Israel’s strike on an Iranian general in Syria has prompted ominous warnings from both Tehran and its Hezbollah allies in Lebanon, including the threat of “devastating thunderbolts” against the Jewish state. As alarming as some of the rhetoric may be, neither party is likely to risk major retaliation against Israel, Middle East experts said. Instead, Hezbollah and Iran are likely to temper their response so as not to provoke a military escalation neither of them can afford to sustain at the moment.
Along with Revolutionary Guards General Mohammed Allahdadi, five other Iranian military men were killed in the Israeli strike on Sunday, as well as six members of Hezbollah, including the Lebanese militant group’s Golan coordinator, Jihad Mughniyeh. The killings of the high- profile targets elicited the response of the chief of Iran’s Revolutionary Guards, Ali Jafaari, who vowed that his country would “fight to the end of the Zionist regime,” according to Reuters.
The high rank of the leaders targeted in the strike will make it difficult for both parties to restrain themselves from responding, said Yoram Schweitzer, a senior research fellow and the head of the program on terrorism at the Institute for National Security Studies in Israel and the former head of the Israeli Defense Forces’ Counter International Terror Section. However, neither Iran nor Hezbollah will follow through on their threats and “burn the ground under Israel.” “At this stage it’s not in the interest of Iran or Hezbollah to open a war,” he said. “They would not want to open a new front in Lebanon which may deteriorate into a very messy situation.”
Because Hezbollah, which is widely seen as Iran’s military proxy in the Levant, is already stretched thin supporting the embattled regime of Syrian President Bashar Assad amid Syria’s ongoing civil war, sustaining a second front would be near impossible for the militant group. “Even for countries that are much stronger than Hezbollah, it is difficult to fight a war on two fronts,” said Schweitzer. “Both Iran and Hezbollah are heavily invested in trying to save Assad’s regime so they don’t need another enemy on the agenda.”
The militant organization may have a strong record of retaliation against Israel in cases like these, but the Syrian conflict has transformed the group and made it more cautious, said Bilal Saab, a senior fellow for Middle East security at the Brent Scowcroft Center on International Security at the Atlantic Council in Washington, D.C. “This is a new Hezbollah; ever since [its] entry into Syria, the organization has been overstretched militarily and on the defensive politically,” he said.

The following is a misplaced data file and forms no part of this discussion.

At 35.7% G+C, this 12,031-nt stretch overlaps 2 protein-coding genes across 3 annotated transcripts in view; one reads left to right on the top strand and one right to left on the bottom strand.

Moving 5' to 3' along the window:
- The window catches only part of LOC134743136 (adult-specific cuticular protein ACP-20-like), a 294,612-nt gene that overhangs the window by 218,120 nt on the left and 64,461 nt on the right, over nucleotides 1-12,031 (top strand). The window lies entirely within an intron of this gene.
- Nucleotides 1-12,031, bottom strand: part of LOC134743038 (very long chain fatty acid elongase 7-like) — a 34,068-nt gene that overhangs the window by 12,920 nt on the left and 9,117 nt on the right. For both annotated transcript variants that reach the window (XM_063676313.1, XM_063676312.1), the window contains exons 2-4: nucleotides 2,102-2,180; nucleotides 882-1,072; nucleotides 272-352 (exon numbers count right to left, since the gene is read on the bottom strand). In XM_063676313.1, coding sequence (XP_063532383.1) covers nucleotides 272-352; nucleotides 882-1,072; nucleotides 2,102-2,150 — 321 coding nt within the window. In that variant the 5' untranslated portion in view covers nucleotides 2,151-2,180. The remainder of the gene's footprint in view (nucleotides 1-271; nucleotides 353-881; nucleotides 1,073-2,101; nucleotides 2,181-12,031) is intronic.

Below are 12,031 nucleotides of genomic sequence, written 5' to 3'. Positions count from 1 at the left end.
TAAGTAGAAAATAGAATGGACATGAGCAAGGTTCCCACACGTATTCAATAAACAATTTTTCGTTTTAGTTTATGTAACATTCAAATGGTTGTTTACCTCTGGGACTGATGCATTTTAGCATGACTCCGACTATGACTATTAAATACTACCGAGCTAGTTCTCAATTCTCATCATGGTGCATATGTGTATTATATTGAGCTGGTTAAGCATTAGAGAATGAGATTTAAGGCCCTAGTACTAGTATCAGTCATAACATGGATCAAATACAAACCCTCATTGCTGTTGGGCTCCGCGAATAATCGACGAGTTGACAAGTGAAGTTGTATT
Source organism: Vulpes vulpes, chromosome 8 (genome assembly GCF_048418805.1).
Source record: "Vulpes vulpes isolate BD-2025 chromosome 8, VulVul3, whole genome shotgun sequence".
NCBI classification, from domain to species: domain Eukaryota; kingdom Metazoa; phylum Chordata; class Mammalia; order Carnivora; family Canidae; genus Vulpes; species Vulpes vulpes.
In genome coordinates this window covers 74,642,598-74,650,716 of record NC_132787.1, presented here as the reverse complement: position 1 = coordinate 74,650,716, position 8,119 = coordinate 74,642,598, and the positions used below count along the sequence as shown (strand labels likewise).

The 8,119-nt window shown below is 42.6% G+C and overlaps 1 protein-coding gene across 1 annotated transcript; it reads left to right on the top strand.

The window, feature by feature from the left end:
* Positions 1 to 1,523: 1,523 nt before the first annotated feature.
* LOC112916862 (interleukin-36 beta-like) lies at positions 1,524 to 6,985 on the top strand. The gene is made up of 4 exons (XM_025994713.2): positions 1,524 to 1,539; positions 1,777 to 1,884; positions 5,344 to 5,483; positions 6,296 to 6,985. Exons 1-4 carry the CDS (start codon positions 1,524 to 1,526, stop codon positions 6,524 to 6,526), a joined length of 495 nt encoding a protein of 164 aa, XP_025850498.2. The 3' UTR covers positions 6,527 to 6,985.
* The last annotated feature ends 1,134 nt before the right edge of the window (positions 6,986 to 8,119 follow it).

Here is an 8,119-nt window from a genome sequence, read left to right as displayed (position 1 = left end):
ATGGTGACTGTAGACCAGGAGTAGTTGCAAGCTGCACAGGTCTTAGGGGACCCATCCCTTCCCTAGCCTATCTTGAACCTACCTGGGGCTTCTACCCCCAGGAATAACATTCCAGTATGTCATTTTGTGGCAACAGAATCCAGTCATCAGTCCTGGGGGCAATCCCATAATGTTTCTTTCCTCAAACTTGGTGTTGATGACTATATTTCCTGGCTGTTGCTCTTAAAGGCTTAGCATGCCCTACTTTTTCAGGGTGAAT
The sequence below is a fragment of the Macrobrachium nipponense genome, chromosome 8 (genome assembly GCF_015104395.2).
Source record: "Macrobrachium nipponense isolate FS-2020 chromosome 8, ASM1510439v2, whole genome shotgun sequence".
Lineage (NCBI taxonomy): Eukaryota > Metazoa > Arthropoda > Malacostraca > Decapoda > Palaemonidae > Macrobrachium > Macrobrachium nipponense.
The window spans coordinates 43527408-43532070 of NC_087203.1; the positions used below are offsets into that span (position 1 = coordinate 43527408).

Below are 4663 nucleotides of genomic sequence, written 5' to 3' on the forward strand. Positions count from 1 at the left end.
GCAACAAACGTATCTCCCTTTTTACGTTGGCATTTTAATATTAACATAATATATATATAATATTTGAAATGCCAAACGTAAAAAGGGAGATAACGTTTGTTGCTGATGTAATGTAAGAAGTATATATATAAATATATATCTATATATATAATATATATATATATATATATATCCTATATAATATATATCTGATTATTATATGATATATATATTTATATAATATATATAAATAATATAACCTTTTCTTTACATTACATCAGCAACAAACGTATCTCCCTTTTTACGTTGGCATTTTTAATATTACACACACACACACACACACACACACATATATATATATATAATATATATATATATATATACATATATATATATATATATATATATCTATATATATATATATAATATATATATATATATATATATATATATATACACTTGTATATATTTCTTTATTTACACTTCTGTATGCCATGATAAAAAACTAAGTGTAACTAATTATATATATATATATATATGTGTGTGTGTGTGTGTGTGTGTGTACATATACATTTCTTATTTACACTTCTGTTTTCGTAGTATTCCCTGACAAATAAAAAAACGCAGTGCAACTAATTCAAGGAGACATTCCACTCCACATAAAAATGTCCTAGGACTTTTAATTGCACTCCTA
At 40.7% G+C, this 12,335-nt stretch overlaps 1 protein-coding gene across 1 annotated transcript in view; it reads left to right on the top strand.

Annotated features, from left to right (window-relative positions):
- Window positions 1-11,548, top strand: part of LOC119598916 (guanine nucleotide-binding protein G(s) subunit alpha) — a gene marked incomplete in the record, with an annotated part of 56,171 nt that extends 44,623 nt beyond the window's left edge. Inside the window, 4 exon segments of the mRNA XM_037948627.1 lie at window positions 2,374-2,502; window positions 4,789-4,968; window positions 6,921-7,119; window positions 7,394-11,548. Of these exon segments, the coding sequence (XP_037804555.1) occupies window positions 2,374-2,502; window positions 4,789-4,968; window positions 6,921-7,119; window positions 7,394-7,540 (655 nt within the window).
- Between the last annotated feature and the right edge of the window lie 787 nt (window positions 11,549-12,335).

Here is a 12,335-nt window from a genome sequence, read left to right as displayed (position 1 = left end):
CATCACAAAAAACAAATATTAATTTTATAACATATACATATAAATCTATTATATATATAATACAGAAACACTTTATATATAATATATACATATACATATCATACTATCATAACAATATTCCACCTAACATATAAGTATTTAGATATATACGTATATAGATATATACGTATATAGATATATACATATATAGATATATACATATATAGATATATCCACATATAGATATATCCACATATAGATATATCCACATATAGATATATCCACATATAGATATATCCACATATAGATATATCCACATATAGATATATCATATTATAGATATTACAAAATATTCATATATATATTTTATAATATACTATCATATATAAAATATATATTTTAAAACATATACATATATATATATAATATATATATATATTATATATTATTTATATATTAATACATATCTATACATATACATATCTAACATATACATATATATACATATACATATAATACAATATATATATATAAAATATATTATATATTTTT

According to Saab, the heated rhetoric by Hezbollah operatives in the wake of the attack is more geared toward audiences at home than Israel. Instead, the organization is keenly aware of the consequences of an irresponsible military response to the strike, something that would be “absolutely destructive” for the group and its Shiite constituency in Lebanon, he said.
A monthlong war that erupted between the militant organization and Israel in 2006 resulted in at least 1,109 mainly civilian deaths in Lebanon, along with widespread destruction of homes and villages across the country, according to Human Rights Watch. The memory of that war is still fresh in the minds of Hezbollah’s leadership, alongside practical considerations of its capabilities given the Syrian conflict, said Saab.
This point was underscored by the comments of Hezbollah MP Kamal Rifai on Tuesday, who said that the militant organization’s response to the strike would be harsh but measured. “Hezbollah and its leadership have the smarts, the resources and the capability to respond accordingly, after taking into consideration the political-security situation of Lebanon and the region at large,” he said, according to Haaretz.
The most likely scenario for a response by the group would be an attack outside of the region, rather than a provocation of hostilities on the border, said Brent E. Sasley, an associate professor of political science at the University of Texas at Arlington. Hezbollah is thought to have utilized this tactic in the past, targeting Israeli and Jewish interests in countries outside the Middle East, including Bulgaria, where a July 2012 bus bombing in the Black Sea resort of Burgas resulted in the killing of six people, including five Israelis.
“Israel is not going to go to war with Hezbollah over a terrorist attack outside of the country,” said Sasley. “If Hezbollah did something outside of the region, it’s harder… to respond to an attack like that” especially as the group tries to cover its tracks when they’re involved in such cases, he said, though he noted that a major attack could still trigger Israeli retaliation.
Hezbollah’s backers in Tehran are in a similar situation in that they are unlikely to want to back down following the killing of Allahdadi, but are also not interested in igniting a tit-for-tat conflict with Israel at the moment, especially in the midst of Iran’s ongoing nuclear negotiations with world powers. While Iran might be able to distance itself from attacks committed against Israeli interests abroad, a larger retaliation against Israel would make it difficult for the United States and other international players to proceed with the talks, said Sasley. “The question is,” he said, “What’s more important to Iran, responding and shoring up their position in the region or the nuclear talks?”
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